It is inherent that the Internet comes with data and identity theft risks. Every time an Internet session is opened in a browser your data is being collected and stored for all kinds of purposes. I would like to believe this data is always utilized for our benefit but we know that is not always the case. For instance every page you visit could be stored and possibly reviewed by your local ISP (Internet Service Provider). That nifty little wireless router sitting on your shelf collects data and could be storing your data in plain-text log files if not configured correctly. However the number one item though that collects and stores your browsing data, and is most often overlooked, is actually the machine that you are using to browse the Internet with to read this very article.
Given a simple scenario, say you are at the public library or another public domain where computers are shared frequently by multiple users. When you leave that computer for the next person, you have essentially left your entire browsing history and possibly even your passwords for them to see. They can easily bring up every page you visited in your browser history, see every keyword you searched by typing a few letters, and in some cases even recover those passwords you saved online when you were just trying to make your life easier.
It is time to go Incognito. Google Chrome’s Incognito Mode is a built-in feature in Chrome that allows users to enable what we call Private Browsing. While in Incognito Mode your Internet session is not saved. Your browser in most cases will act normally until you end your online session. Once the browser is closed Chrome deletes your usage data automatically. That means any browsing data, search history, and cookies accumulated are deleted leaving your personal data, interests, or passwords secured. Your footprints removed - essentially being washed away.
Google Chrome’s Incognito Mode is really easy to enable and can be done quickly with a simple hotkey combination such as CTRL+ALT+DELETE, which we are all familiar with. Since Private Browsing is found in all major browsers I have included the hotkey combinations for those browsers as well. The other browsers offer similar functionality in their private browsing modes as Chrome’s Incognito, however for the purpose of this post I have only discussed Google’s implementation.
Open up any of the following browsers and use the corresponding hotkey commands from Microsoft Windows:
- Google Chrome Incognito – CTRL+SHIFT+N
- Internet Explorer InPrivate Mode – CTRL+SHIFT+P
- Mozilla Firefox Private Browsing Mode – CTRL+SHIFT+P
One of the cool features about Incognito Mode is that it can be used simultaneously with the normal operating mode. Therefore you can have a normal session of Chrome active and quickly open up a new browser window in Incognito mode at the same time from within the browser. Your Chrome session operating in normal mode will save your browsing data while the operating as Incognito will protect your data.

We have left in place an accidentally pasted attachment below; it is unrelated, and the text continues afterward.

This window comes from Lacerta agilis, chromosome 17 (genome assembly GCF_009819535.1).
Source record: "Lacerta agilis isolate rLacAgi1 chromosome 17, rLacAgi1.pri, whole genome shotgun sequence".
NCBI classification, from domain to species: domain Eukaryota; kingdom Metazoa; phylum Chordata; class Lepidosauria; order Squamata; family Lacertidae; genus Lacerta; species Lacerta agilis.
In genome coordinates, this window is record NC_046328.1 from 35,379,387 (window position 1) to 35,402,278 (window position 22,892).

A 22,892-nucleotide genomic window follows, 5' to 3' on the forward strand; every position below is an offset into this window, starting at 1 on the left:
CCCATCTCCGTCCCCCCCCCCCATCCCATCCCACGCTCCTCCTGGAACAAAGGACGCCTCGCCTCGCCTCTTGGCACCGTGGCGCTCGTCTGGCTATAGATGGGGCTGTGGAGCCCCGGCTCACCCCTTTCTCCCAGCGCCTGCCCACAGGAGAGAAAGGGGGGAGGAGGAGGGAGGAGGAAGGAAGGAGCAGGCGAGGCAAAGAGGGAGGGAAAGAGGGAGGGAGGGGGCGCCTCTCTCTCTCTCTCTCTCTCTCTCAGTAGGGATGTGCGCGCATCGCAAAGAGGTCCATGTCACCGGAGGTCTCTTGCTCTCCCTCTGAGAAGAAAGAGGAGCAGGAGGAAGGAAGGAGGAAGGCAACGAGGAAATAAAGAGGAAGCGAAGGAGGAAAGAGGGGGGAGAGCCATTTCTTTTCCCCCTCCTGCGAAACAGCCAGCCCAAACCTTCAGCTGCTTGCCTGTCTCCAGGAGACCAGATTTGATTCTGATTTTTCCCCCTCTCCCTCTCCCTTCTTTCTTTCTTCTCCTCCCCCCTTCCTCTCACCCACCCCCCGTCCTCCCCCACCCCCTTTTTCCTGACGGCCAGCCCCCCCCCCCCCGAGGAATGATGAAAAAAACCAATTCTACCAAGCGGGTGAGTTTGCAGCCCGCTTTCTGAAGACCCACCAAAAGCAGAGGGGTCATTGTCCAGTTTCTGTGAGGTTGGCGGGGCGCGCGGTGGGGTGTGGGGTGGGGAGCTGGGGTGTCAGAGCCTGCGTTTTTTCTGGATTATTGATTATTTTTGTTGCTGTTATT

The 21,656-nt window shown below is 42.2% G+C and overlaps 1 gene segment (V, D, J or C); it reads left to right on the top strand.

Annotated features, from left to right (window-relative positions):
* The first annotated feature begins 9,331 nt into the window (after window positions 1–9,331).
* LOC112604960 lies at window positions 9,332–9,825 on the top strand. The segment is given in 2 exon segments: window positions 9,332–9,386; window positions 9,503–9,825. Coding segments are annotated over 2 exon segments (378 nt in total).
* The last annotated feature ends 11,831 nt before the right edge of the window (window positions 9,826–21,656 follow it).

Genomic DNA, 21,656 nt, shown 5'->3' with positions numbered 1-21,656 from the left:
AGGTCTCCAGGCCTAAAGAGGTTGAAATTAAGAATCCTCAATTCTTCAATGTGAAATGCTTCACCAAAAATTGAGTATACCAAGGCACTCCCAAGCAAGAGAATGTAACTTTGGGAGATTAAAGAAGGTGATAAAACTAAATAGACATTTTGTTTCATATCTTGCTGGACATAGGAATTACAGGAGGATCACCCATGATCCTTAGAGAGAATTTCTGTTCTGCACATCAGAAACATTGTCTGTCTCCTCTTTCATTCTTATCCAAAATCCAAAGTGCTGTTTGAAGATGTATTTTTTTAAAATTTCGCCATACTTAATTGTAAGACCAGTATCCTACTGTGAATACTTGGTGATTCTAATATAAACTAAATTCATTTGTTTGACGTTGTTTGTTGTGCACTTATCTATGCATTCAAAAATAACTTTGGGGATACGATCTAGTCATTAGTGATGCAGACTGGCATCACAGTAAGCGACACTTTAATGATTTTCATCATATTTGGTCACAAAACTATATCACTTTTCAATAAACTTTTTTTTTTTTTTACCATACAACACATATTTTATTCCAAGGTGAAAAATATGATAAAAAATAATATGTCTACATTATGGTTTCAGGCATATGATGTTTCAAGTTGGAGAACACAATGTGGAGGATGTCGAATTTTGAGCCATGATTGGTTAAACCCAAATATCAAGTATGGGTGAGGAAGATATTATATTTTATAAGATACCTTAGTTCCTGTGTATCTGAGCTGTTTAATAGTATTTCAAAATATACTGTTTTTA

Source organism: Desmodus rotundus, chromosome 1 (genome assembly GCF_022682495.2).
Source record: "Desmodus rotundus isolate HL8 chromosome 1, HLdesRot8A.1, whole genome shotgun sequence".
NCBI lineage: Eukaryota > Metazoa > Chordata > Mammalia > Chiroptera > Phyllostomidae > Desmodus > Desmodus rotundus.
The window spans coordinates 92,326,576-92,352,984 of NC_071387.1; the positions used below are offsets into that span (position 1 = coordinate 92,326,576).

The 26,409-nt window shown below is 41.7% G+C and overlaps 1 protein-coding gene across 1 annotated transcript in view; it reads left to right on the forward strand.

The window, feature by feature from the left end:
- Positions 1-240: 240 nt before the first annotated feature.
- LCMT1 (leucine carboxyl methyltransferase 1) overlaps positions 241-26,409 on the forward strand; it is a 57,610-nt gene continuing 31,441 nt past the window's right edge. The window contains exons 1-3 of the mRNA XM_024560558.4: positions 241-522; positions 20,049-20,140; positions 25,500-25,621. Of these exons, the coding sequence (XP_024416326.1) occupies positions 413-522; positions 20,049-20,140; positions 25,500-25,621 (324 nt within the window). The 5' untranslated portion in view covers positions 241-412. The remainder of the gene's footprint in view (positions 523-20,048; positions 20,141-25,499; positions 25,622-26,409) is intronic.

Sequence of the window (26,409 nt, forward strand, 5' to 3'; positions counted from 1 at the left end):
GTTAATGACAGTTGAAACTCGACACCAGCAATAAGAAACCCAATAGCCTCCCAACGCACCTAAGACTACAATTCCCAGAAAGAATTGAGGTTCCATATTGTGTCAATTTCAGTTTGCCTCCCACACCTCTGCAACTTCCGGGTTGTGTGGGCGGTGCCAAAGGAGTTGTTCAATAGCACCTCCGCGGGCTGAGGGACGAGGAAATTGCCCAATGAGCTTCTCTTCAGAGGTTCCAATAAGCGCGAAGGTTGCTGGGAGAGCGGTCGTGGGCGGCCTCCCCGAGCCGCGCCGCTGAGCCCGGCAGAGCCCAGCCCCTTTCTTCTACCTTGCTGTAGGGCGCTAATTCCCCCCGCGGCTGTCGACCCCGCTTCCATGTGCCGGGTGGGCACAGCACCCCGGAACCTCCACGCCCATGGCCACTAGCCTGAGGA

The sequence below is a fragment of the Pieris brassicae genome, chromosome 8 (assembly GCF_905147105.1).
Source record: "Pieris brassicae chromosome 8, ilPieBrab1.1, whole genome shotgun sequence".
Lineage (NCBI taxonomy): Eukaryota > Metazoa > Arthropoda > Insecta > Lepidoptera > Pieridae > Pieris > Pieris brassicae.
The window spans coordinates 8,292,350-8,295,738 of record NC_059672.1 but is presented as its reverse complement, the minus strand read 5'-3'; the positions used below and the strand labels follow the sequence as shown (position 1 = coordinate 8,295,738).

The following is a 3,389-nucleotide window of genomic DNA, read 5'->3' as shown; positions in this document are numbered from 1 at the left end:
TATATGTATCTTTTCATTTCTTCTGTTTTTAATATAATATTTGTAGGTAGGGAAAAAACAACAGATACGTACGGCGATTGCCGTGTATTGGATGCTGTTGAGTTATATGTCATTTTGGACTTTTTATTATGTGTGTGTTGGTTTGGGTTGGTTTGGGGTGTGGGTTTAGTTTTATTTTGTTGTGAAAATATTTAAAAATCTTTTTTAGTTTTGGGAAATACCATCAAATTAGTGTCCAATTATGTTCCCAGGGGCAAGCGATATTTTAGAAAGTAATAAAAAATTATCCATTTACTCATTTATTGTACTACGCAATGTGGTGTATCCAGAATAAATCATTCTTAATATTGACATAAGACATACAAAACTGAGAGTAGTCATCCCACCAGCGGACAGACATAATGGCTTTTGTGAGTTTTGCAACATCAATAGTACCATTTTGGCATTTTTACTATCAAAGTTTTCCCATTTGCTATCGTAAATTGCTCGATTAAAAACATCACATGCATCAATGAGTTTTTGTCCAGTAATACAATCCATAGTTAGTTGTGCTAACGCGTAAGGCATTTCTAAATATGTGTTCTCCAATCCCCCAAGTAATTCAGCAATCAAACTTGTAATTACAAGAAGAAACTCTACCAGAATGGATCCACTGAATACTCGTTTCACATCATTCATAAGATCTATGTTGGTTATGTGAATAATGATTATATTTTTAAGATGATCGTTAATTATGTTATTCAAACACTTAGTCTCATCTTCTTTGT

To start Incognito Mode as a new window:
- Start Google Chrome.
- Open Chrome’s tool menu by clicking on the tool menu icon on the top-right of the menu bar.
- In the drop-down window click, “New Incognito Window”.
- A new browser window will appear featuring Chrome’s Logo of a person wearing a hat and glasses in the top-left corner of the window.
- Easily navigate between the two sessions using your Windows taskbar or hotkey commands.
Start Incognito Mode as a New Window
Why didn’t Google just make Incognito the default setting if it’s so much more safe and secure? Well there are many reasons including the fact, like I said before, that not all data collected is bad. Running Incognito is also not always perfect. There are still ways that which data can be collected and stored if you are not careful. For instance, if you open up an Incognito session and then log into your Google+ account your browsing history will still be stored in your Google account. A good rule of thumb that I follow is I start every browsing session in Incognito if my session is strictly for research. I then use Chrome’s normal operating mode for basically any other purpose that I don’t mind being tracked or collected.
I choose to configure Chrome to open automatically in Incognito Mode and open up a normal window manually when needed. This way I feel safer since most of my browsing is done for research.
Set Google Chrome to open in Incognito Mode automatically:
- Right-click the Google Chrome shortcut on your desktop or under your Windows Start menu.
- Click Properties
- At the end of the target path, after the last quotation, put a space and add “—incognito” without the quotes. It should read something similar to this: "C:\Program Files (x86)\Google\Chrome\Application\chrome.exe" –incognito
- Click Apply/OK.
- Now when you start Chrome is should default to Incognito.
Edit the Google Chrome Shortcut Properties